Arlington and other localities around the D.C. region have enough room to add the housing necessary to keep pace with the Amazon-driven population influx expected over the coming years — but actually realizing that potential won’t be easy, regional planners say.
The D.C. region’s largest residential real estate network is putting its heft directly at the feet of would-be workers at Amazon’s future second headquarters.
In 2020, Nick Freshman’s Mothersauce Partners restaurant group will open a new restaurant, bar and coffee shop just a short walk away from where Amazon’s new National Landing offices will be.
Parking prices in parts of Arlington could soon rise and fall based on demand, just like Interstate 66 tolls. In San Francisco, a similar project has apparently cut down traffic from cars looking for spaces, said one Virginia official.
In documents delivered to investors last week, the developer JBG Smith revealed its most detailed plans yet for how it expects to work with the tech giant as it moves its 25,000 workers to the county.
When Amazon starts setting up shop in Crystal City next year, one of its new neighbors will be the March of Dimes. The 80-year-old nonprofit has relocated from its longtime White Plains, New York, headquarters, which it decided last year to sell, to 28,000 square feet of new office space at 1550 Crystal Drive.
Should Washington expect a dramatic acceleration in home price appreciation once Amazon starts marching its army of HQ2 employees into Northern Virginia?
In Amazon’s home of Seattle, housing prices have skyrocketed. But when Amazon moves to Crystal City, Alexandria officials say affordable housing won’t disappear.
Is such a market-driven approach that accepts displacement ethically justifiable? And how do we even measure its costs?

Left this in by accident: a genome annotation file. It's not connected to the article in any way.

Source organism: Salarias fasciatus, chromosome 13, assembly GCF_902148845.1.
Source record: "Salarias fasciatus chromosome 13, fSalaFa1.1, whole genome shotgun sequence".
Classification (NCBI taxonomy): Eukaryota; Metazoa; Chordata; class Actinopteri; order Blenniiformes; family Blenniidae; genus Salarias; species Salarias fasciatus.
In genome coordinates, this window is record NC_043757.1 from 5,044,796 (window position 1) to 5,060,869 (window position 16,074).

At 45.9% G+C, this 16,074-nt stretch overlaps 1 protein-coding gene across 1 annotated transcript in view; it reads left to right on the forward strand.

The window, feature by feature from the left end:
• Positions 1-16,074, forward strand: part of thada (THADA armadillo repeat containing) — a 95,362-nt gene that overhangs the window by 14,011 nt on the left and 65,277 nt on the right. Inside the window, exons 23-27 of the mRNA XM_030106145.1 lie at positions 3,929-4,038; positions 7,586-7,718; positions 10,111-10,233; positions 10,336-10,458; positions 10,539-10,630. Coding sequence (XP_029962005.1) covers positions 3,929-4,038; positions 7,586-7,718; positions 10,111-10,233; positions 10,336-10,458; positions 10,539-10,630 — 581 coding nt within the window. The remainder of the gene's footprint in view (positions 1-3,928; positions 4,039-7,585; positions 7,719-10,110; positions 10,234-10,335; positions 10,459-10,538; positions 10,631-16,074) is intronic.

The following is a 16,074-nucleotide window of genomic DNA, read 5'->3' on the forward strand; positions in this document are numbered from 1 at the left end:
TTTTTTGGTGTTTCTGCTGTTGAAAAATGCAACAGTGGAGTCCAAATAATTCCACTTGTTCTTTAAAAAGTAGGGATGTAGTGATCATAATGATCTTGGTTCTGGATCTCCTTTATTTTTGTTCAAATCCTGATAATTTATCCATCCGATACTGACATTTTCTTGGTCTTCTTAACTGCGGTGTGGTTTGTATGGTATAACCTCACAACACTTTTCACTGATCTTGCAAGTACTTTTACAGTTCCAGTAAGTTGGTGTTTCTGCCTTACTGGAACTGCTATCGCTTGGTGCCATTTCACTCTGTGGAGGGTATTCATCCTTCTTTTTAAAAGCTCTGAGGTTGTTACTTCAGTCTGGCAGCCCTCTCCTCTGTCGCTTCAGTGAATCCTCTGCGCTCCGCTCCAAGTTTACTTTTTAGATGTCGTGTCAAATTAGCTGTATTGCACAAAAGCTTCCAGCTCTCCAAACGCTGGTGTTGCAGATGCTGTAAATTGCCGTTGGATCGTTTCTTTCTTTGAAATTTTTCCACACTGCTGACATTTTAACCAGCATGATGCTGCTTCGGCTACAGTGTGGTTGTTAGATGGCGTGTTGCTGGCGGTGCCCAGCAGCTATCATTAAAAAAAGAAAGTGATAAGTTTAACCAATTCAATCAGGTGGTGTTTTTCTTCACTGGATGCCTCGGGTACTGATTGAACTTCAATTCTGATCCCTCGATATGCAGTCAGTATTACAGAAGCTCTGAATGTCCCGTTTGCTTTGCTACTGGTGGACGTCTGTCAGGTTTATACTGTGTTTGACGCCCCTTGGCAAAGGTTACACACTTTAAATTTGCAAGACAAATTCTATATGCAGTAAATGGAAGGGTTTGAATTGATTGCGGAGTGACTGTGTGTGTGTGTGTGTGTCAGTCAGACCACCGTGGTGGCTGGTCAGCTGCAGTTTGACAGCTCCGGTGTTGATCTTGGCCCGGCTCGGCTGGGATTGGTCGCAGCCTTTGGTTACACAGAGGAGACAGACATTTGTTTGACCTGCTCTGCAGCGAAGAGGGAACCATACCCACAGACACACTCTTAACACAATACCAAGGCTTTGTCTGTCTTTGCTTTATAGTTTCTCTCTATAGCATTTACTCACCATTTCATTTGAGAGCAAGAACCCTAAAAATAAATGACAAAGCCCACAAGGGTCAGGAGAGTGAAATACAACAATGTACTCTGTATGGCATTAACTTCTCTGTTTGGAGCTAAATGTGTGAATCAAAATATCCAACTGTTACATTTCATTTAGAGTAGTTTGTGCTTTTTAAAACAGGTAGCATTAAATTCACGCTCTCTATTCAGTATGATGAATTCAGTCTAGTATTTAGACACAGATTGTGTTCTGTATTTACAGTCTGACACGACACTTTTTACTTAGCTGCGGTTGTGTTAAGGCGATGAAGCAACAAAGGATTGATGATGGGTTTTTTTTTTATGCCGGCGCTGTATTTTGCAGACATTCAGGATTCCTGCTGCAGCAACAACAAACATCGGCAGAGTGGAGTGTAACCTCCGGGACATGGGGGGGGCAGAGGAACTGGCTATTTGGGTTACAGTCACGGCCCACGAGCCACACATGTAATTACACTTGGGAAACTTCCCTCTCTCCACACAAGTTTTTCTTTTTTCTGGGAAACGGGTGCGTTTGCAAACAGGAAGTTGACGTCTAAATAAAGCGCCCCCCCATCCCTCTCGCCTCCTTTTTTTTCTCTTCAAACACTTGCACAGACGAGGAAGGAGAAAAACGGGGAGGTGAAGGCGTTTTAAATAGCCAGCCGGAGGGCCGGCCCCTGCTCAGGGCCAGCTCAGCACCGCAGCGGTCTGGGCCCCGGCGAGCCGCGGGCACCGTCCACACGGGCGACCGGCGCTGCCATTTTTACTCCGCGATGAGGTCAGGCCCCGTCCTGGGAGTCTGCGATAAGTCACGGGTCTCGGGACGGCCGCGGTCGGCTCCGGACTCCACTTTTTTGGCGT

Alexandria leaders reject the notion that Amazon’s move to Northern Virginia will tangle up traffic. “We are focusing on ways to keep people moving in lots of different ways to get people around and we know we’re going to be able to do that,” said Alexandria Director of Transportation and Environmental Services Yon Lambert.
While regional leaders are excited over Amazon bringing a new set of offices to the D.C. area, it does not mean workers will start swarming Crystal City and Pentagon City tomorrow.
On My Take, Clinton Yates thinks that there are other areas that could use the influx of Amazon money other than National Landing, which is more commonly known as Crystal City.
The places that didn’t make the cut are bearing the rejection with a mixture of reflection, disappointment and some optimism. But while they’re missing out on the economic boost — for now — they’ve also dodged having to give away billions of dollars in tax incentives.
With Amazon planning to create 50,000 jobs between it’s two HQ2 locations — Queens, New York, and Crystal City, Virginia — some business owners are excited to the tech giant’s impact on the area.
Amazon’s choice of Northern Virginia for half of its new headquarters will jump-start Crystal City, which is still recovering from Base Realignment and Closure-related office vacancies. And, it’s good business for Crystal City’s dominant commercial real estate owner.
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